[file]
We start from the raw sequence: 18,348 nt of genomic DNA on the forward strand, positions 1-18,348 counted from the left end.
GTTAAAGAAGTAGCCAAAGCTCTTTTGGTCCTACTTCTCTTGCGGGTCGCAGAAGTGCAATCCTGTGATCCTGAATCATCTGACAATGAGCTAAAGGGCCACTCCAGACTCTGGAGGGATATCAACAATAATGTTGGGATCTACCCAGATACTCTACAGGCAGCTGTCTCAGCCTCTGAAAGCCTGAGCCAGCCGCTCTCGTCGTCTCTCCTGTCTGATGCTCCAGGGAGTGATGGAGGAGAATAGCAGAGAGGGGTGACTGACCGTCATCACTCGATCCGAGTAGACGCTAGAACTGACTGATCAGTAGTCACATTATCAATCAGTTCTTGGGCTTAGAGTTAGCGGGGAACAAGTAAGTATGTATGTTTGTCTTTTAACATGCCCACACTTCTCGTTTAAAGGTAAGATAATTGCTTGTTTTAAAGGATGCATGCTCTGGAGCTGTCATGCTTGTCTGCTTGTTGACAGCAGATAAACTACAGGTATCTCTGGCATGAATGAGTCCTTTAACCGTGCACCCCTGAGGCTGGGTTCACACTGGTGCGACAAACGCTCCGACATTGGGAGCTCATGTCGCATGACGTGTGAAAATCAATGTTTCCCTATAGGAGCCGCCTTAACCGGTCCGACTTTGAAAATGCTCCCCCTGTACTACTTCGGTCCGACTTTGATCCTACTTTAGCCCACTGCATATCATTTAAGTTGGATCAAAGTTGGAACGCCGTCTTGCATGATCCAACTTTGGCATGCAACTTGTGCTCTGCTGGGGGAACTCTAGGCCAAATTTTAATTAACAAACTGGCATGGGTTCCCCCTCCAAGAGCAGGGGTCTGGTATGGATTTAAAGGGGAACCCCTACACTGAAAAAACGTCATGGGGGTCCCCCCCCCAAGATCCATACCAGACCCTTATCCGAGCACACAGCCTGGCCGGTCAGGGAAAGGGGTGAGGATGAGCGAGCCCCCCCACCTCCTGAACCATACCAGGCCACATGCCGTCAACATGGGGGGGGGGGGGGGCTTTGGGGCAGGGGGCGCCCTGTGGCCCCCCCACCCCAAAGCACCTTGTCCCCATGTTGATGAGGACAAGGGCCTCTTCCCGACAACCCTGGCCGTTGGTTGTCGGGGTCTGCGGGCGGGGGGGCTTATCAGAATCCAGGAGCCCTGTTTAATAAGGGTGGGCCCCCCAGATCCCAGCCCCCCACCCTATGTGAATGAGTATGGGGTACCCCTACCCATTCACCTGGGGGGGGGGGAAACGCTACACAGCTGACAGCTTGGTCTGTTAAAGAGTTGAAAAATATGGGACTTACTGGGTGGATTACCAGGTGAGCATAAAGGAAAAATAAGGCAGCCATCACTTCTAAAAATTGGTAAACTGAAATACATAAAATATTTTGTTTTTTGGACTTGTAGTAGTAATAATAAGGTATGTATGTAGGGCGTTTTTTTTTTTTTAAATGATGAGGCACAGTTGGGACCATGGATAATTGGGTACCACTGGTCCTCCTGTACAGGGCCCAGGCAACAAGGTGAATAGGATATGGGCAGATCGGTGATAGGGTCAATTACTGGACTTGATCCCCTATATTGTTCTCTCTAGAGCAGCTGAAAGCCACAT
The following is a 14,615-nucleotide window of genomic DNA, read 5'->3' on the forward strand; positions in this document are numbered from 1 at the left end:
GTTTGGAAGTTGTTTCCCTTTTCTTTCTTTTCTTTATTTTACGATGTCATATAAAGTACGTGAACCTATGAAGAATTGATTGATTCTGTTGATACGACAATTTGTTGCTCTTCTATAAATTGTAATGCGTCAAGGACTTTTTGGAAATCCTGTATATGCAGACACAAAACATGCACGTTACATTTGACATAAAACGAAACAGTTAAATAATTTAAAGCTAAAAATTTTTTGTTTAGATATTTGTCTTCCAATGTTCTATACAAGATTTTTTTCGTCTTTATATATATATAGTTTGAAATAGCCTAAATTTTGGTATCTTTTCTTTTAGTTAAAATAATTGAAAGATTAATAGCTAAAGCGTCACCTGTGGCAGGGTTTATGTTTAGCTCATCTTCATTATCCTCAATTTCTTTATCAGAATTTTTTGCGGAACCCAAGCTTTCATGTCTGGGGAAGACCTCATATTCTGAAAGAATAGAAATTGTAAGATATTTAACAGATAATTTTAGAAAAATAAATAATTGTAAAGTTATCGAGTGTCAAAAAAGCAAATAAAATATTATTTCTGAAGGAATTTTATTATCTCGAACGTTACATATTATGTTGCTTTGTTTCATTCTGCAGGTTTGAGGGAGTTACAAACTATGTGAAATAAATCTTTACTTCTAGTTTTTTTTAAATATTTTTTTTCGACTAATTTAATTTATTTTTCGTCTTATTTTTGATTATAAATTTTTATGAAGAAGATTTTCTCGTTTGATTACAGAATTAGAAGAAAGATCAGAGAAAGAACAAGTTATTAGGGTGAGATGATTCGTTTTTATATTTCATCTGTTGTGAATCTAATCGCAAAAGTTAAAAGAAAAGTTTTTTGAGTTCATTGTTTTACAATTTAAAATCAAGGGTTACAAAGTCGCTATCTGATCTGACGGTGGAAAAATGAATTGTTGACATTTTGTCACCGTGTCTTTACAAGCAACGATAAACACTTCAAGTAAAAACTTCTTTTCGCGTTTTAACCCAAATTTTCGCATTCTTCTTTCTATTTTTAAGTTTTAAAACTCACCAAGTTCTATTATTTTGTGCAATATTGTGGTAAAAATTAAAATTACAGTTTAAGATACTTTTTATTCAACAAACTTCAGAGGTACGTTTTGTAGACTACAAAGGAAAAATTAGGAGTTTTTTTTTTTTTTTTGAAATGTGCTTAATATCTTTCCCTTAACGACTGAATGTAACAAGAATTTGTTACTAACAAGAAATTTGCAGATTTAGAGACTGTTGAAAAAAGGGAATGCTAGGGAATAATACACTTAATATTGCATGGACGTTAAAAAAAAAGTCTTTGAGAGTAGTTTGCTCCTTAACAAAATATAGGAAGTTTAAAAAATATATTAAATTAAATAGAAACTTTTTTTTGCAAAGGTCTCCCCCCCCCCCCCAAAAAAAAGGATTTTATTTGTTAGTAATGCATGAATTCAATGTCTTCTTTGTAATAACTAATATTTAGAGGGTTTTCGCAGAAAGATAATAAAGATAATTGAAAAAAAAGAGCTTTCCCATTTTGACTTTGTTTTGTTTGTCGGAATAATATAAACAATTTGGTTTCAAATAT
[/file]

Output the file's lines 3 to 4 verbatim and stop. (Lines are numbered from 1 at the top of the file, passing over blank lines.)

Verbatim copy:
The following is a 14,615-nucleotide window of genomic DNA, read 5'->3' on the forward strand; positions in this document are numbered from 1 at the left end:
GTTTGGAAGTTGTTTCCCTTTTCTTTCTTTTCTTTATTTTACGATGTCATATAAAGTACGTGAACCTATGAAGAATTGATTGATTCTGTTGATACGACAATTTGTTGCTCTTCTATAAATTGTAATGCGTCAAGGACTTTTTGGAAATCCTGTATATGCAGACACAAAACATGCACGTTACATTTGACATAAAACGAAACAGTTAAATAATTTAAAGCTAAAAATTTTTTGTTTAGATATTTGTCTTCCAATGTTCTATACAAGATTTTTTTCGTCTTTATATATATATAGTTTGAAATAGCCTAAATTTTGGTATCTTTTCTTTTAGTTAAAATAATTGAAAGATTAATAGCTAAAGCGTCACCTGTGGCAGGGTTTATGTTTAGCTCATCTTCATTATCCTCAATTTCTTTATCAGAATTTTTTGCGGAACCCAAGCTTTCATGTCTGGGGAAGACCTCATATTCTGAAAGAATAGAAATTGTAAGATATTTAACAGATAATTTTAGAAAAATAAATAATTGTAAAGTTATCGAGTGTCAAAAAAGCAAATAAAATATTATTTCTGAAGGAATTTTATTATCTCGAACGTTACATATTATGTTGCTTTGTTTCATTCTGCAGGTTTGAGGGAGTTACAAACTATGTGAAATAAATCTTTACTTCTAGTTTTTTTTAAATATTTTTTTTCGACTAATTTAATTTATTTTTCGTCTTATTTTTGATTATAAATTTTTATGAAGAAGATTTTCTCGTTTGATTACAGAATTAGAAGAAAGATCAGAGAAAGAACAAGTTATTAGGGTGAGATGATTCGTTTTTATATTTCATCTGTTGTGAATCTAATCGCAAAAGTTAAAAGAAAAGTTTTTTGAGTTCATTGTTTTACAATTTAAAATCAAGGGTTACAAAGTCGCTATCTGATCTGACGGTGGAAAAATGAATTGTTGACATTTTGTCACCGTGTCTTTACAAGCAACGATAAACACTTCAAGTAAAAACTTCTTTTCGCGTTTTAACCCAAATTTTCGCATTCTTCTTTCTATTTTTAAGTTTTAAAACTCACCAAGTTCTATTATTTTGTGCAATATTGTGGTAAAAATTAAAATTACAGTTTAAGATACTTTTTATTCAACAAACTTCAGAGGTACGTTTTGTAGACTACAAAGGAAAAATTAGGAGTTTTTTTTTTTTTTTTGAAATGTGCTTAATATCTTTCCCTTAACGACTGAATGTAACAAGAATTTGTTACTAACAAGAAATTTGCAGATTTAGAGACTGTTGAAAAAAGGGAATGCTAGGGAATAATACACTTAATATTGCATGGACGTTAAAAAAAAAGTCTTTGAGAGTAGTTTGCTCCTTAACAAAATATAGGAAGTTTAAAAAATATATTAAATTAAATAGAAACTTTTTTTTGCAAAGGTCTCCCCCCCCCCCCCAAAAAAAAGGATTTTATTTGTTAGTAATGCATGAATTCAATGTCTTCTTTGTAATAACTAATATTTAGAGGGTTTTCGCAGAAAGATAATAAAGATAATTGAAAAAAAAGAGCTTTCCCATTTTGACTTTGTTTTGTTTGTCGGAATAATATAAACAATTTGGTTTCAAATAT